Specifically, a Canon A1, circa 1979, and Ilford FP4+ 35mm film. I had just loaded up the film to partake in November’s FP4 Party, a competition of sorts with Emulsive, an online film photographer’s cooperative. Using one light, camera right, I took three frames, hoping one of them would turn out. One of them did, thankfully, but the two others are instructive:
We were just out in the backyard noodling around, when I re-heard Robert Capa’s bit of advice: “If your pictures aren’t good enough, you’re not close enough.” One more frame, much closer, and this is what came out:
I was lucky enough to make the “Best of November” post on Emulsive. You can see it, and a lot of other great work, here.
Just above Skógafoss, one of the tallest waterfalls in Iceland, you’ll find the beginnings of the Fimmvörðuháls trail and a series of falls cutting through the mountains. Hike the trail long enough, and you’ll connect with the Laugavegur trail, leading into Landmannalauger and the rhyolite mountains. Alas, we only hiked for a few miles, eager to see as much of the south coast as possible.
If you look hard enough, you’ll see three white dots on the left of the frame in the header image. Just some of the many, many sheep along the trail.
Farther along the southern coast of Iceland, there is Dyrhólaey, the arch situated above the black sand beach, Reynisfjara. The waves there were intense, perfect for a triptych of long exposures. These weren’t converted to black and white, believe it or not. They were simply naturally occurring monochromatic images, thanks to Iceland’s unique geology.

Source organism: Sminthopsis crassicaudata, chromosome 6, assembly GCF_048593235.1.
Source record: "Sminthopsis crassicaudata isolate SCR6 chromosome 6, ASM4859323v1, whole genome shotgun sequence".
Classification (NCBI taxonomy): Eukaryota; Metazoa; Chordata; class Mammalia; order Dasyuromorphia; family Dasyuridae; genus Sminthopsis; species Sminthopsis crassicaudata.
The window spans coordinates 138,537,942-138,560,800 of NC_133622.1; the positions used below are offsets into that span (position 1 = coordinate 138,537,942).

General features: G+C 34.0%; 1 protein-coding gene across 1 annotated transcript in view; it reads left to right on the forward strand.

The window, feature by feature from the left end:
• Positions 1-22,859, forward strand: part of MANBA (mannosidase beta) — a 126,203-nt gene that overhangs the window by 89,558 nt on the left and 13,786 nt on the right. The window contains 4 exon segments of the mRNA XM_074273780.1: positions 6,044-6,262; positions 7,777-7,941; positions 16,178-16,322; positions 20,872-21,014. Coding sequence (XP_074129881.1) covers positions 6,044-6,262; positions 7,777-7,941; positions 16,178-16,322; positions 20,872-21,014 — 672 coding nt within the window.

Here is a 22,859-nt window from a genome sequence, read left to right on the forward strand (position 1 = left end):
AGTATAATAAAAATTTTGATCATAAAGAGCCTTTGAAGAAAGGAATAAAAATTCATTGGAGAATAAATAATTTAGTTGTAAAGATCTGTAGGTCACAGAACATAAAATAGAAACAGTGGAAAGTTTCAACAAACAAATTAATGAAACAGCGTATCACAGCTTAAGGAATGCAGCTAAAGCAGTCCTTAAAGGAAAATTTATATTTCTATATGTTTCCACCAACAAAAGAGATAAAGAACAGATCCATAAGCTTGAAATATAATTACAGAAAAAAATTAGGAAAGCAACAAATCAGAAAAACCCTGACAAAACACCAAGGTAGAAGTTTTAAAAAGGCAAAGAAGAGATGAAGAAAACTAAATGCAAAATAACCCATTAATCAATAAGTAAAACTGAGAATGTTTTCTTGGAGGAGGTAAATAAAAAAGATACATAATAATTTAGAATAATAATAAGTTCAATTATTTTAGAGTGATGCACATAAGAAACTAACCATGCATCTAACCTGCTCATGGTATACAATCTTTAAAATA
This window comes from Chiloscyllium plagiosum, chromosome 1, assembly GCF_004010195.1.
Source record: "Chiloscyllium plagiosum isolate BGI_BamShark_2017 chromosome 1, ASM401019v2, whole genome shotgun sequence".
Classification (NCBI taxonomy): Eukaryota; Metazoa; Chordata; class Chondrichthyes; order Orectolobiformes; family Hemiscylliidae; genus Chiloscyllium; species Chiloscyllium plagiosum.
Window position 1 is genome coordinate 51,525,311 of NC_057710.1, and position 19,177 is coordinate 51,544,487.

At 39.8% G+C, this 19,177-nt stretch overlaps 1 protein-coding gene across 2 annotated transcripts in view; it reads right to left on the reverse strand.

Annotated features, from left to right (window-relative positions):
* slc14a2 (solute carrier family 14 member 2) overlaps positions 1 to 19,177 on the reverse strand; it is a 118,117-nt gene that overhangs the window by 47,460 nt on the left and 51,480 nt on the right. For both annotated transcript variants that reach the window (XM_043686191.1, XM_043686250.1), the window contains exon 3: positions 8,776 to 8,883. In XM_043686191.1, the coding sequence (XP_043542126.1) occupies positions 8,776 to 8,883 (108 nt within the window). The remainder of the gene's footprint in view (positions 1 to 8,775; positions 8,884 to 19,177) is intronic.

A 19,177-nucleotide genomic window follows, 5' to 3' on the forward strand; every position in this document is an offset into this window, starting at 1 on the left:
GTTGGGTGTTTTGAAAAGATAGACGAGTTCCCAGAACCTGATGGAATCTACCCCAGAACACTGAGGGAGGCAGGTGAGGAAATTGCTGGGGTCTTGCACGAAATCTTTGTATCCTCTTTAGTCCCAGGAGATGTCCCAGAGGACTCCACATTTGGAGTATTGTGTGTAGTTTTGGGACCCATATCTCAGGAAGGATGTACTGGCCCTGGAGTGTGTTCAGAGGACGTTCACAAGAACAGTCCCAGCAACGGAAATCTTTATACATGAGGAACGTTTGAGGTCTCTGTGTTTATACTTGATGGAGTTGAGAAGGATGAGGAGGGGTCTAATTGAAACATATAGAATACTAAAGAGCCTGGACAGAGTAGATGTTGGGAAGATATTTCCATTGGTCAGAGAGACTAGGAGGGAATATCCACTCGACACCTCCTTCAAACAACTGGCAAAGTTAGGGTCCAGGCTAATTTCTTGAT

The geological formations on the southern coast are amazing, from the basalt columns on the beach to the huge towers out to sea.
Finally, the light waning a bit, we made our way back west along the ring road, stopping for a quick look at Seljalandsfoss. The sun came out just as it was setting, casting some beautiful light on the waterfall.
14 hours is far too little time to spend on the southern coast of Iceland, of course. I can imagine spending a week there and not seeing everything. Still, happy to have seen as much as we did.
West, along the Snæfellsnes peninsula, we saw the finest scenery yet in Iceland, though if there’s anything our time in Iceland taught us, it’s that there is no bad scenery to see. It was a beautiful day, marked by blue skies and white puffy clouds, and, at the end, truly epic winds. Gusts at least to 60mph, coming down from the mountains, causing whitecaps on the small lakes inland.
But we’re here for the pictures:
On the northern edge of the peninsula we were treated to great inlets and beautiful mountains. The texture of the landscape was amazing:
Iceland is unique, in that sits at the joint of two tectonic plates. The west of the island sits on the North American plate; the east is on the European plate. There’s a rift through the island, especially visible at Þingvellir, where you can stand between the plates. The far eastern and western edges of the island represent the oldest formations of the otherwise (comparatively) young island. As we headed west on Snæfellsnes we were seeing the oldest sections of the island.
At the farthest edge of the peninsula, you’ll find Snæfellsjökull National Park, at times lush with tall grasses, at others a near moonscape of lava rock.
And, further south, Snæfellsjökull itself:
Snæfellsjökull is one of the oldest glaciers/volcanoes on the island. It’s said to be a powerful place, full of magic. It’s probably most famous as the location of Jules Verne’s entrance to the center of the Earth. From the south, the lava flows and glacier were clearly visible.